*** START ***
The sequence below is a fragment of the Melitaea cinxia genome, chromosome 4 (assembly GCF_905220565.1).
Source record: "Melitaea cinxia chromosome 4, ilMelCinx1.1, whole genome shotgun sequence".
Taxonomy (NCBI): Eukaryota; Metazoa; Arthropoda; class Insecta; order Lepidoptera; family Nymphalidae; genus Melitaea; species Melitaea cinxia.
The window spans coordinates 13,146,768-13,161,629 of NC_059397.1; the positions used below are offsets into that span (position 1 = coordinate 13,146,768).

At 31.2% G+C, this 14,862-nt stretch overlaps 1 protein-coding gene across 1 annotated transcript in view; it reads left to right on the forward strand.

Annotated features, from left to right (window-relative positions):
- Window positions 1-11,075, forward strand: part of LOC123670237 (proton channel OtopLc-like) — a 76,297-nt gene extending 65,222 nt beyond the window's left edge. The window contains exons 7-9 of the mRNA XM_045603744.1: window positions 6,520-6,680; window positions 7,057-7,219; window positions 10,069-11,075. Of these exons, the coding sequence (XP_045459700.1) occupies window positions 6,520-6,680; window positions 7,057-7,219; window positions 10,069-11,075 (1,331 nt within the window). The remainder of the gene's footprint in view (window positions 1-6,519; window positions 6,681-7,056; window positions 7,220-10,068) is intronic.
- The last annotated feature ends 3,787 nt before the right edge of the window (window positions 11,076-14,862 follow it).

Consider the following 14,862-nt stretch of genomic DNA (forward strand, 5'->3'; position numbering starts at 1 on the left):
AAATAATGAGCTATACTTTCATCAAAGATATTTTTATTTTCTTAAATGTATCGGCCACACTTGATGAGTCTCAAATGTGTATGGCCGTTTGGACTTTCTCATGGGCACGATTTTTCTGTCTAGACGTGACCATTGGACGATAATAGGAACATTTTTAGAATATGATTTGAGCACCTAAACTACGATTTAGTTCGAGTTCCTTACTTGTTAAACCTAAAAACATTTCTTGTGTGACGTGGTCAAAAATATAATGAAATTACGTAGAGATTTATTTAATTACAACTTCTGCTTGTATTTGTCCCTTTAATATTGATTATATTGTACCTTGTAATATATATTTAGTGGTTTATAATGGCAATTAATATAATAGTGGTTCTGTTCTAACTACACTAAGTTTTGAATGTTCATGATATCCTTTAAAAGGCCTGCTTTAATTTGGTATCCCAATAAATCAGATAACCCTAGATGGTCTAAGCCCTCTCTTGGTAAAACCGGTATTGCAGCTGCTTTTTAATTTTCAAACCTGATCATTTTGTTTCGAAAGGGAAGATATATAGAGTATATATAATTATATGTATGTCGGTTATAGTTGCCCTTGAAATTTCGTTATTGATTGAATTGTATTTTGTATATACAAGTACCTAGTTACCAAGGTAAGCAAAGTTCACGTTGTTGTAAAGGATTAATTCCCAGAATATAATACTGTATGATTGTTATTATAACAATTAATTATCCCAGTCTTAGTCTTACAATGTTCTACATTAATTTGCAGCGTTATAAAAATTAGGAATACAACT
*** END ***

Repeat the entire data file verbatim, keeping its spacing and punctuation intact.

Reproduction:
The sequence below is a fragment of the Melitaea cinxia genome, chromosome 4 (assembly GCF_905220565.1).
Source record: "Melitaea cinxia chromosome 4, ilMelCinx1.1, whole genome shotgun sequence".
Taxonomy (NCBI): Eukaryota; Metazoa; Arthropoda; class Insecta; order Lepidoptera; family Nymphalidae; genus Melitaea; species Melitaea cinxia.
The window spans coordinates 13,146,768-13,161,629 of NC_059397.1; the positions used below are offsets into that span (position 1 = coordinate 13,146,768).

At 31.2% G+C, this 14,862-nt stretch overlaps 1 protein-coding gene across 1 annotated transcript in view; it reads left to right on the forward strand.

Annotated features, from left to right (window-relative positions):
- Window positions 1-11,075, forward strand: part of LOC123670237 (proton channel OtopLc-like) — a 76,297-nt gene extending 65,222 nt beyond the window's left edge. The window contains exons 7-9 of the mRNA XM_045603744.1: window positions 6,520-6,680; window positions 7,057-7,219; window positions 10,069-11,075. Of these exons, the coding sequence (XP_045459700.1) occupies window positions 6,520-6,680; window positions 7,057-7,219; window positions 10,069-11,075 (1,331 nt within the window). The remainder of the gene's footprint in view (window positions 1-6,519; window positions 6,681-7,056; window positions 7,220-10,068) is intronic.
- The last annotated feature ends 3,787 nt before the right edge of the window (window positions 11,076-14,862 follow it).

Consider the following 14,862-nt stretch of genomic DNA (forward strand, 5'->3'; position numbering starts at 1 on the left):
AAATAATGAGCTATACTTTCATCAAAGATATTTTTATTTTCTTAAATGTATCGGCCACACTTGATGAGTCTCAAATGTGTATGGCCGTTTGGACTTTCTCATGGGCACGATTTTTCTGTCTAGACGTGACCATTGGACGATAATAGGAACATTTTTAGAATATGATTTGAGCACCTAAACTACGATTTAGTTCGAGTTCCTTACTTGTTAAACCTAAAAACATTTCTTGTGTGACGTGGTCAAAAATATAATGAAATTACGTAGAGATTTATTTAATTACAACTTCTGCTTGTATTTGTCCCTTTAATATTGATTATATTGTACCTTGTAATATATATTTAGTGGTTTATAATGGCAATTAATATAATAGTGGTTCTGTTCTAACTACACTAAGTTTTGAATGTTCATGATATCCTTTAAAAGGCCTGCTTTAATTTGGTATCCCAATAAATCAGATAACCCTAGATGGTCTAAGCCCTCTCTTGGTAAAACCGGTATTGCAGCTGCTTTTTAATTTTCAAACCTGATCATTTTGTTTCGAAAGGGAAGATATATAGAGTATATATAATTATATGTATGTCGGTTATAGTTGCCCTTGAAATTTCGTTATTGATTGAATTGTATTTTGTATATACAAGTACCTAGTTACCAAGGTAAGCAAAGTTCACGTTGTTGTAAAGGATTAATTCCCAGAATATAATACTGTATGATTGTTATTATAACAATTAATTATCCCAGTCTTAGTCTTACAATGTTCTACATTAATTTGCAGCGTTATAAAAATTAGGAATACAACT